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Discovering a rare fossil can be a once-in-a-lifetime experience that your treasure forever. But are you allowed to keep the fossil that you find? What happens after finding a rare fossil?
If you find a rare fossil on a property you own, you’re permitted to keep the fossil. However, if you find a rare fossil on public land or private property owned by someone else, you must report it to the property owner and leave it where you found it.
This article will delve into what happens if you find a rare fossil. We’ll also discuss the qualities that make a fossil rare and what to do if you discover an unusual or rare fossil.
Can You Keep Rare Fossils That You Find?
If you find a rare fossil on your own private property, it’s perfectly legal to keep it. However, keeping rare fossils discovered on public property is generally illegal. The same is true for fossils found on private property belonging to someone else.
But how do you know that the fossil you’ve discovered is rare? After all, the average person can’t easily differentiate a common fossil from an exceptionally rare one.
What Makes a Fossil Rare?
You can use a few key indicators to determine whether a fossil is rare or common. Some of the most crucial factors that determine a fossil’s rarity include:
If you’ve never found a fossil before, or you’ve only discovered a few, and you suspect that the fossil you’ve just found might be unusual, you can make a few educated guesses using these factors.
How Condition Impacts Fossil Rarity
A fossil’s condition is one of the most significant factors impacting its rarity. To understand why the condition can make such a significant difference, and what fossil condition means, let’s briefly discuss one of the most common fossilized creatures on Earth: trilobites.
Trilobites are marine creatures that lived between 500 and 250 million years ago. You can find their fossilized remains worldwide, from China to Canada.
Even though trilobites only lived in the ocean, their fossils appear in hillsides, mountain caves, and deserts. That’s because Earth’s topography has changed drastically over the last several million years, transforming ocean floors into mountains and pushing early deserts deep beneath the waves.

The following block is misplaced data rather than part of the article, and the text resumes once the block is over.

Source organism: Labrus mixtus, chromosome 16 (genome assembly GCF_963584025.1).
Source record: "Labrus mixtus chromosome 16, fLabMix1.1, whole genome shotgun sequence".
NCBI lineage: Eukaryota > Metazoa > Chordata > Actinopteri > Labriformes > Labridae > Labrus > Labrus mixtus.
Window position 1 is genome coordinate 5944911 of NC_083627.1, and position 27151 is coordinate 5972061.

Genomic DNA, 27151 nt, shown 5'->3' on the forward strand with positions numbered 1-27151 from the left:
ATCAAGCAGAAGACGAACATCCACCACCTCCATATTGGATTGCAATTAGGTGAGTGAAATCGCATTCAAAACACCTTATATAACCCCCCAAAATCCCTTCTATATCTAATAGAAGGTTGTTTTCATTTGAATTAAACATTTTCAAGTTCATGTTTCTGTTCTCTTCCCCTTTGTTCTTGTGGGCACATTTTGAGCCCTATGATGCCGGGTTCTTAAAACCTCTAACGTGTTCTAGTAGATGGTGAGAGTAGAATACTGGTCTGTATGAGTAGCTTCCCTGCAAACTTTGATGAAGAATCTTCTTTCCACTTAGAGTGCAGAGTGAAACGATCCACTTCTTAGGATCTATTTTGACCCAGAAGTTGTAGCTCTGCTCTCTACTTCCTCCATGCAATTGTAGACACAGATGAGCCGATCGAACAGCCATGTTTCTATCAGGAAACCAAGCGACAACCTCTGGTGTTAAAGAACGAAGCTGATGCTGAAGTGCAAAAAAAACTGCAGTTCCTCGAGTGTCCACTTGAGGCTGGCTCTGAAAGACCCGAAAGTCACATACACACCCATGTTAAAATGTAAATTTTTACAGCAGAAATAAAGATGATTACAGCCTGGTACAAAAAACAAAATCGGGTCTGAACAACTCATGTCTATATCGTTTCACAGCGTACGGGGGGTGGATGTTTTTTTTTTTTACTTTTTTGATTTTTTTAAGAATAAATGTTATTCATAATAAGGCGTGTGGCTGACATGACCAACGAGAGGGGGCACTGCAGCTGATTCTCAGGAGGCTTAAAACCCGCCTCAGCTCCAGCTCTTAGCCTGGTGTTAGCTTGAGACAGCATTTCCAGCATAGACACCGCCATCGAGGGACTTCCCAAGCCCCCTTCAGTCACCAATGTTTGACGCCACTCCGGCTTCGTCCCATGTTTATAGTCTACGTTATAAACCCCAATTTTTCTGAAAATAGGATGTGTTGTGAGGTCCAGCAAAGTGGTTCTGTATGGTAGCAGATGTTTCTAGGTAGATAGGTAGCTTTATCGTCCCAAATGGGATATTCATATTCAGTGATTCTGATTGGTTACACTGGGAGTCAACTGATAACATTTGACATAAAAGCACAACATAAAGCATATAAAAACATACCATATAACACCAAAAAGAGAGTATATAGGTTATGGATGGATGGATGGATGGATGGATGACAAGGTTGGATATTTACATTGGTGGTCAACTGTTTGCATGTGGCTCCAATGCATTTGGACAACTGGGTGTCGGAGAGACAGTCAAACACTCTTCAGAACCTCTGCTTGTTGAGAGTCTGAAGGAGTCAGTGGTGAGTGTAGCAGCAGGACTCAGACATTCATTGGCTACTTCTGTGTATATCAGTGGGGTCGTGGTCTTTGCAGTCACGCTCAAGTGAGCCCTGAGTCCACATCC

These geologic changes are powerful enough to destroy fossils. Consequently, most trilobite fossils found over the last few centuries are in pretty poor shape.
The best trilobite fossils which are in excellent condition, reveal tiny details like head spines, exoskeleton textures, and segmented vertebrae. But the chances of discovering such fossils are low, as time, geographic changes, and erosion can turn fossils into dust.
How Fossil Types Effects Rarity
There are many different types of fossils, ranging from trace fossils, like dinosaur footprints, to body fossils, which are preserved skeletal remains and tissue. The latter fossil type is far rarer, making it much more valuable to both scientists and private collectors.
For perspective, approximately less than 0.1% of all animals that ever existed on Earth have become fossils. So, the chances of finding a fossil that contains preserved biological tissue such as hair, bones, or skin, are incredibly low.
Fossils formed from fragile materials, like eggshells, are also extremely rare.
High-quality body fossils are typically only found in Lagerstätten, which are sediment containing well-preserved remains. Most of these unique sites are protected areas located relatively far away from residential and commercial properties.
Some notable examples of Lagerstätten sites in the United States are:
- Waco Mammoth National Monument
- Rancho La Brea Tar Pits
- Cleveland-Lloyd Dinosaur Quarry
However, fossil type and condition aren’t the only factors impacting a fossil’s rarity. Size also plays a role in whether a fossil is considered rare.
Why Large Fossils Are Considered Rare
Massive fossilized skeletons and remains are a spectacle, but they’re also far harder to find. In fact, there’s only one fully complete fossilized Tyrannosaurus rex skeleton in the world, which is part of the Dueling Dinosaurs fossil.
Nearly all dinosaur skeletons displayed in natural history museums are made of authentic fossilized bones and composite “replica” bones.
That’s because the few remains that end up turning into fossils can fall prey to natural processes like erosion. After all, fossilized remains are essentially rocks and stones, which weather away when exposed to wind, water, ice, and extreme temperature changes.